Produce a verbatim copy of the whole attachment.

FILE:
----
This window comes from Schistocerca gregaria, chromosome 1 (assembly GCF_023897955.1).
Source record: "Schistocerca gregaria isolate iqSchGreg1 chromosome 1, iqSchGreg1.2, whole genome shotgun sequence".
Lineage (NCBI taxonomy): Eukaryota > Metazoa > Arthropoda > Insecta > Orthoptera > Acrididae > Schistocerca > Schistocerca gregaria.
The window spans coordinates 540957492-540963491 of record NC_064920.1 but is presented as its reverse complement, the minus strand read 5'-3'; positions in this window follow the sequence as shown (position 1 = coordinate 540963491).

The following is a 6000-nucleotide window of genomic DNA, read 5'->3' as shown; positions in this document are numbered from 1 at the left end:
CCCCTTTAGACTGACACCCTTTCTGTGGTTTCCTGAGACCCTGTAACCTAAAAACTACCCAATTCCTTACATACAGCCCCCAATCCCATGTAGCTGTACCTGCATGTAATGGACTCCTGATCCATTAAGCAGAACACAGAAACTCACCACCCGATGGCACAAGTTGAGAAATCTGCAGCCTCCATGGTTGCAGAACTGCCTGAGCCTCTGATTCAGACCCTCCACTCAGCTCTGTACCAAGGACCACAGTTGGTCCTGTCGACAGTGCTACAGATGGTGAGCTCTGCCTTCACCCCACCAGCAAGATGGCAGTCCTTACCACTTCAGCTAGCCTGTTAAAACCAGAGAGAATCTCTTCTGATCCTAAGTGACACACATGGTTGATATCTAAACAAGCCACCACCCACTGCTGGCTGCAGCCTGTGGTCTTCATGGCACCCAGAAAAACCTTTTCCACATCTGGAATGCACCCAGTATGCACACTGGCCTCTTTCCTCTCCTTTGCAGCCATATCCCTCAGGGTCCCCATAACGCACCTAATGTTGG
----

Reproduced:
This window comes from Schistocerca gregaria, chromosome 1 (assembly GCF_023897955.1).
Source record: "Schistocerca gregaria isolate iqSchGreg1 chromosome 1, iqSchGreg1.2, whole genome shotgun sequence".
Lineage (NCBI taxonomy): Eukaryota > Metazoa > Arthropoda > Insecta > Orthoptera > Acrididae > Schistocerca > Schistocerca gregaria.
The window spans coordinates 540957492-540963491 of record NC_064920.1 but is presented as its reverse complement, the minus strand read 5'-3'; positions in this window follow the sequence as shown (position 1 = coordinate 540963491).

The following is a 6000-nucleotide window of genomic DNA, read 5'->3' as shown; positions in this document are numbered from 1 at the left end:
CCCCTTTAGACTGACACCCTTTCTGTGGTTTCCTGAGACCCTGTAACCTAAAAACTACCCAATTCCTTACATACAGCCCCCAATCCCATGTAGCTGTACCTGCATGTAATGGACTCCTGATCCATTAAGCAGAACACAGAAACTCACCACCCGATGGCACAAGTTGAGAAATCTGCAGCCTCCATGGTTGCAGAACTGCCTGAGCCTCTGATTCAGACCCTCCACTCAGCTCTGTACCAAGGACCACAGTTGGTCCTGTCGACAGTGCTACAGATGGTGAGCTCTGCCTTCACCCCACCAGCAAGATGGCAGTCCTTACCACTTCAGCTAGCCTGTTAAAACCAGAGAGAATCTCTTCTGATCCTAAGTGACACACATGGTTGATATCTAAACAAGCCACCACCCACTGCTGGCTGCAGCCTGTGGTCTTCATGGCACCCAGAAAAACCTTTTCCACATCTGGAATGCACCCAGTATGCACACTGGCCTCTTTCCTCTCCTTTGCAGCCATATCCCTCAGGGTCCCCATAACGCACCTAATGTTGG